StreetCreditReport.com – Interestingly the cred is a little thin here. It is obviously mentioned in review-based worst of lists (like this one), but elsewhere it seems to be ignored. There are individual reviews lamenting it as one of the worst of the year though. I certainly think it is. But some people seem to disagree about the ending in particular. I think that up until that ending they had a chance to be an Ouija with a decent prequel. Now? Trash.

This film is pretty bad, and now I’ve seen seven films from this year. From worst to best I think I would currently put them at: (1) Fifty Shades Freed (2) Show Dogs (3) Truth or Dare (4) Slender Man (5) Death Wish (6) The Predator (7) Hunter Killer. Stay tuned for an updated list.

Cheerios,

The Sklogs

 

Truth or Dare Quiz

In Truth or Dare a group of teens get challenged by a demon to a game of well … truth or dare. On this website a demon (me) challenged a group of people to a game of Pop Quiz Hot Shot!

Pop Quiz Hot Shot!

1) When we meet our garbage dump of a hero she is very hesitant to go a-partying in sunny Mexico. What does she have plans to do for spring break instead, and why does she decide to go?

2) In Mexico a man named Carter traps them in a deadly game of Truth or Dare (ah, that’s the name of the movie!). Name as many of the truth/dare as you can.

3) In the end all but two of our seven newcomers to the game die. How did those five (Ronnie, Tyson, Penelope, Brad, Lucas in that order) die? Bonus for the other two players we see die as well.

4) In the end what is the only way the players can end the game?

5) How can the players end the game once the option described above is impossible, and what ultimate decision do they make concerning the game?

Answers

Truth or Dare Preview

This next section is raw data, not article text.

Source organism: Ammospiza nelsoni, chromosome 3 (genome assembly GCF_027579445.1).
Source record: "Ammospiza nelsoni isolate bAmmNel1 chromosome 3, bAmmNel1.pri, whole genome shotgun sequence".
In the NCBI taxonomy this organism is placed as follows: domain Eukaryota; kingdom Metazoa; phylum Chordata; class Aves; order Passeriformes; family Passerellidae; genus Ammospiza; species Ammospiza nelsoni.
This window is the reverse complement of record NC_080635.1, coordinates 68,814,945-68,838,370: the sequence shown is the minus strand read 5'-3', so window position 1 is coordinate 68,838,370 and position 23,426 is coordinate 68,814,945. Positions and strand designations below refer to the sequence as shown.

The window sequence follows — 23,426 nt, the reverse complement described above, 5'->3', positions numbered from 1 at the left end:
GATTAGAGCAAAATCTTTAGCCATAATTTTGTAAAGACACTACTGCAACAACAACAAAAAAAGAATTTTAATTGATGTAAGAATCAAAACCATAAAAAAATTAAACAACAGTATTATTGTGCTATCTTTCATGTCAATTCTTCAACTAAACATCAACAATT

In deep pursuit of the parkour thieves who ruined Arf Collector Von Schnauzer’s promising career in dog showery, Jamie and Patrick don their alter egos, the Angels of Death, and become vigilantes of the night. You a criminal? Better watch out cause the Angels of Death might lure you into a criminal trap and totally take you out when you try to do criminal things. Just sitting there thinking about criminal things? Still watch out, they don’t like people thinking about being criminals. Next thing you know you might be doing those criminal things. You trying to stop them from stopping criminals? That’s probably OK if you are the police, but if you are a criminal and want to stop them so that you can continue to be a criminal then watch out! Jamie and Patrick go about their vigilante business for a while until one day they find a cell phone on the ground with a text message that tells them the exact whereabouts of the secret lair of the parkour thieves. What luck! They go to this hideout in an abandoned doll factory and start knocking the bad guys out with their patented Twin Chop®. Their bloodlust cannot and will not be satisfied until those responsible are held accountable. Justice! They finally arrive in the office of the parkour ringleaders and tell them to drop their weapons and give up because justice is there and it’s not square. The two ringleaders look at each other and pull back their hooded sweatshirts. Jamie and Patrick gasp. “My god, they’re beautiful.” Two beautiful ladies are the ringleaders. “Who… who are you?” Jamie stammers. “Ready to play a game?” One responds. “Just call us Truth or Dare,” the other one finishes. That’s right! We’re watching one of the many trash horror films to come out this year, Truth or Dare. Much like Ouija this seems to be an attempt to take something that not really all the spooky (a rousing game of Truth or Dare) and make it super scary spooky. Maybe Hide and Seek is next. Wait, that just might work. Let’s go!